Text messages from Elon Musk and his billionaire pals, ‘shit against the walls’

Some time before returning to the charge in his desire to buy Twitter at the price agreed in April, an operation of which he could, according to some commentators, ultimately be the big loser, Elon Musk had to spread out in front of the world, at the request of an American court in Delaware, astronomical quantities of messages exchanged privately with his comrades in Silicon Valley in the previous months.

Since their reading, the whole world has laughed: as related in particular by a vitriolic article in The Atlantic, the messages exchanged between Musk and his vast court of venture capitalists and would-be Silicon Valley bigwigs uncover plenty of ridiculousness, while shattering plenty of myths.

Did you expect treasures of thought and brilliant ideas, the live observation of the gestation of Silicon Valley genius, the illumination of the world by the Californian billionaires who do? Missed.

“What’s so telling about these posts is how unimpressive, unimaginative and sycophantic the power men in Elon Musk’s contacts are. Anyone who said there was no such thing as a bad idea in a brainstorm never had access to Elon Musk’s phone.writes Charlie Warzel, also author of the Galaxy Brain tech newsletter, in the American media.

In contact with executives top flight from big companies in the small American tech world, Warzel describes people bewildered by what they have read, and by the dismal quality of the thinking of a boys’ club chilled fans who, however, concentrate a bewildering amount of power.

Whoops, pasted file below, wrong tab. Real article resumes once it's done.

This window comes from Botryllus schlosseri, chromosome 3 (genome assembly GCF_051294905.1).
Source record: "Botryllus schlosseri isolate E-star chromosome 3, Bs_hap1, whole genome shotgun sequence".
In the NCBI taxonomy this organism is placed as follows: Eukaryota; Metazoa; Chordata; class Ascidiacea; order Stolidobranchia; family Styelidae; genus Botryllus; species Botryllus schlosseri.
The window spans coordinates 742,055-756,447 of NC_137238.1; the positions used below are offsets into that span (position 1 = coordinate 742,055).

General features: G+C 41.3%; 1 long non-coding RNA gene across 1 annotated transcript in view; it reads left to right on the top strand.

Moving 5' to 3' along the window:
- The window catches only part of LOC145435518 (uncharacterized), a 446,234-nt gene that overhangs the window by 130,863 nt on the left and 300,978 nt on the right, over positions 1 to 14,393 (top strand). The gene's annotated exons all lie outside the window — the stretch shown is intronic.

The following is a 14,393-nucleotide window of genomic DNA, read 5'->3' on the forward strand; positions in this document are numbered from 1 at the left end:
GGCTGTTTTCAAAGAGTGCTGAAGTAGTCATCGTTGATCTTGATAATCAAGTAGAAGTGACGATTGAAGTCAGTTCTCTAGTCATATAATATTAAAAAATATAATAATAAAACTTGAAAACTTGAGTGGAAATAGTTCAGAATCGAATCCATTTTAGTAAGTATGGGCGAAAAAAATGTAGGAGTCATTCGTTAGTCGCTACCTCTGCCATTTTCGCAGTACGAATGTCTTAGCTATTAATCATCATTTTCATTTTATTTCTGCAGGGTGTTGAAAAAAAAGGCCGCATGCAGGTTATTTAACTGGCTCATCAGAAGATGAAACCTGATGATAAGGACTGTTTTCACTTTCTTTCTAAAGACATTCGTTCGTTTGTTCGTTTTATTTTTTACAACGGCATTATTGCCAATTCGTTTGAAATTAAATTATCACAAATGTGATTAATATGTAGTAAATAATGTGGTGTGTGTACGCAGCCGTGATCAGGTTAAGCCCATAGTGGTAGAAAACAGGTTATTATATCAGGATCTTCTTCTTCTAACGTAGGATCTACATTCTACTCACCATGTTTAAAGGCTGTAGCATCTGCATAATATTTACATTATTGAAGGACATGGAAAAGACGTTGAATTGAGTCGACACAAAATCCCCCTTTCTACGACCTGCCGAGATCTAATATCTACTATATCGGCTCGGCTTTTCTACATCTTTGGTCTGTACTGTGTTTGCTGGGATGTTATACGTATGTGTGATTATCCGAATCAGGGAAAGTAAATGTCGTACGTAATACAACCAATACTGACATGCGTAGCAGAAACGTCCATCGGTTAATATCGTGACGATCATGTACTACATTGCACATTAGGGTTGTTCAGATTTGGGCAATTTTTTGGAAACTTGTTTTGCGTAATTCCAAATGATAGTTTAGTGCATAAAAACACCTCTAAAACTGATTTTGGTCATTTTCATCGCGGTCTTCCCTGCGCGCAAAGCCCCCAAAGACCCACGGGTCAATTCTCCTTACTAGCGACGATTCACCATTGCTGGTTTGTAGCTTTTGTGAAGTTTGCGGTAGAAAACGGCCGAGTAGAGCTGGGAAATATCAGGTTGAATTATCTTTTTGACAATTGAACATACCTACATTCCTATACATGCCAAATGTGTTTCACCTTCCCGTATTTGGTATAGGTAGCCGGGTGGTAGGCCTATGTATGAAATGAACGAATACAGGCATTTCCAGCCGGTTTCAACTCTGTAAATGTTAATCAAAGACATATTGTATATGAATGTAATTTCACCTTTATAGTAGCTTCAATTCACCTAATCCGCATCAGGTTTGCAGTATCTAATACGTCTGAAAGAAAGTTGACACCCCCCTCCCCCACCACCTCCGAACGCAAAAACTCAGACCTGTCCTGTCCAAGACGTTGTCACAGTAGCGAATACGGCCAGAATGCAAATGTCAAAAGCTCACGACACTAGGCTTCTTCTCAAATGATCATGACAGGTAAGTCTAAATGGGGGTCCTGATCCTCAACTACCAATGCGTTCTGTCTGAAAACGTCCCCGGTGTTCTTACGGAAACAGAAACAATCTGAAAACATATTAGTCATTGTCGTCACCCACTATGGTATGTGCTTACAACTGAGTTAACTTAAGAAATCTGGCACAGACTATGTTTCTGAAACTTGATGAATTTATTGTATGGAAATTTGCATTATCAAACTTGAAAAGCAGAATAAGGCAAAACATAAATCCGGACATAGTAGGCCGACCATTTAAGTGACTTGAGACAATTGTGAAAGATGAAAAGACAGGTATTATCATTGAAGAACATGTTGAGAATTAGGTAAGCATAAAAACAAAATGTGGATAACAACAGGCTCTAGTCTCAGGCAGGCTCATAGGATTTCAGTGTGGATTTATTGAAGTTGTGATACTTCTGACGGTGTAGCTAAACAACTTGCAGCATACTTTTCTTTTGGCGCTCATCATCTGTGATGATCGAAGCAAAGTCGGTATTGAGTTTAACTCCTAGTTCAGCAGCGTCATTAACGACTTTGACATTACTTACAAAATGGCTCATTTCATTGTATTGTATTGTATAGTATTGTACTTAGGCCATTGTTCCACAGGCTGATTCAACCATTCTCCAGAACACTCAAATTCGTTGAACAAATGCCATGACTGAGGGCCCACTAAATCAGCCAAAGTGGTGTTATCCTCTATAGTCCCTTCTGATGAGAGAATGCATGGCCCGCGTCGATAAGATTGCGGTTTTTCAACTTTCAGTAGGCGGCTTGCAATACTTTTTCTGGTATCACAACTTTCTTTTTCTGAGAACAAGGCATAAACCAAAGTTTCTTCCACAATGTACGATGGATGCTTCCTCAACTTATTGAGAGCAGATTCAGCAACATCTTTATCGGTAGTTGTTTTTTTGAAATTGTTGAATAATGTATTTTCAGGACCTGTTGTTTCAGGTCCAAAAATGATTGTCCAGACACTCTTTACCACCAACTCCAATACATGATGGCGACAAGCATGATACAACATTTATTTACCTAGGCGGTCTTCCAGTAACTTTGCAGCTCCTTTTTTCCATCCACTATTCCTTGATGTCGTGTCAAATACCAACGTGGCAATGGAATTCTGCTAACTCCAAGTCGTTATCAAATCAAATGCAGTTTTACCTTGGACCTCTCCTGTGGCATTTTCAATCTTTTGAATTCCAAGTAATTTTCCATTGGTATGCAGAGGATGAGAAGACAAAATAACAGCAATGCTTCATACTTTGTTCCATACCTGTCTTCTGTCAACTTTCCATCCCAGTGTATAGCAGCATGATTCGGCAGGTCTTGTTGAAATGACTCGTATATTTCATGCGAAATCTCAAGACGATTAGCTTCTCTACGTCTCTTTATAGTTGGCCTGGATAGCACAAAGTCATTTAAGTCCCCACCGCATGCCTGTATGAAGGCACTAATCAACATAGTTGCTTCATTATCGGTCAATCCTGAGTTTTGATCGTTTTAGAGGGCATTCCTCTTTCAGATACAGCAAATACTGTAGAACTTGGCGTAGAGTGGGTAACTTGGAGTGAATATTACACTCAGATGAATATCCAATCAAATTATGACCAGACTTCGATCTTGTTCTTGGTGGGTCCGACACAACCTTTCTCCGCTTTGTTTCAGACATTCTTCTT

“The overriding reaction in all the threads I participate in is ‘Everyone looks so fucking stupid'”explains one of these anonymous. “There’s a general idea of ​​’Is this really how business is done?'”he is also told. “There is no strategic idea or analysis. It’s just emotion, with no real concern for the consequences.”

“An additional $250 million, no more work”

Charlie Warzel lists in his article the crazy ideas of Mathias Döpfner, boss of the large media group Axel Springer (Politico, Business Insider, Bild …), whose “#Gameplan” for Twitter is thrown in a few points – the first is “Resolving free speech”a whole program that is never detailed.

He also describes the interventions of financiers like Marc Andreessen, co-founder of the investment fund Andreessen Horowitz, or Larry Ellison, questionable boss of Oracle. Blissful with admiration for Elon Musk, they want to be part of the adventure at all costs, without asking many more questions about the form it will take and the paths it will follow.

In a private message, Andreessen thus offers “An additional $250 million, no more work” to Musk’s takeover project, which only has to respond with a simple “Thanks!” to this quarter-billion-dollar giveaway.

The boss of Tesla and SpaceX asks that of Oracle if he wants to join the party. “Sure!”, he is answered, as one says yes to a Leetchi kitty. How much does Ellison want to put on the table? “A billion… or whatever you think is best”he answers, playing with the zeros like others with a Yo-Yo.

The participants in these conversations throw stupid ideas and billions on the table, like novice and alcoholic poker players after a long night of gambling: despite the accumulated wealth, despite the importance of the firms involved and despite the crucial stakes , political as well as financial, raised by Elon Musk’s takeover of a platform like Twitter, the overall level of these men seems lamentable.

“I am in twenty discussions with other people”explains the insider contacted by Charlie Warzel. “And everyone’s like, ‘Damn, they’re just throwing shit at a wall. The ideas that come out, for example on who could become the boss of Twitter, it seems to be bullshit from Fantasy Soccer.”

Are these venture capitalists and captains of industry described as geniuses? “The men in these posts are actually unstable, disorganized, and unable to solve the societal problems they think they can solve”concludes Warzel.

A court of pure “yes men”describes Jonathan Fischer in Slate, this probably explaining that – and the state of our modern but very lost world in general.

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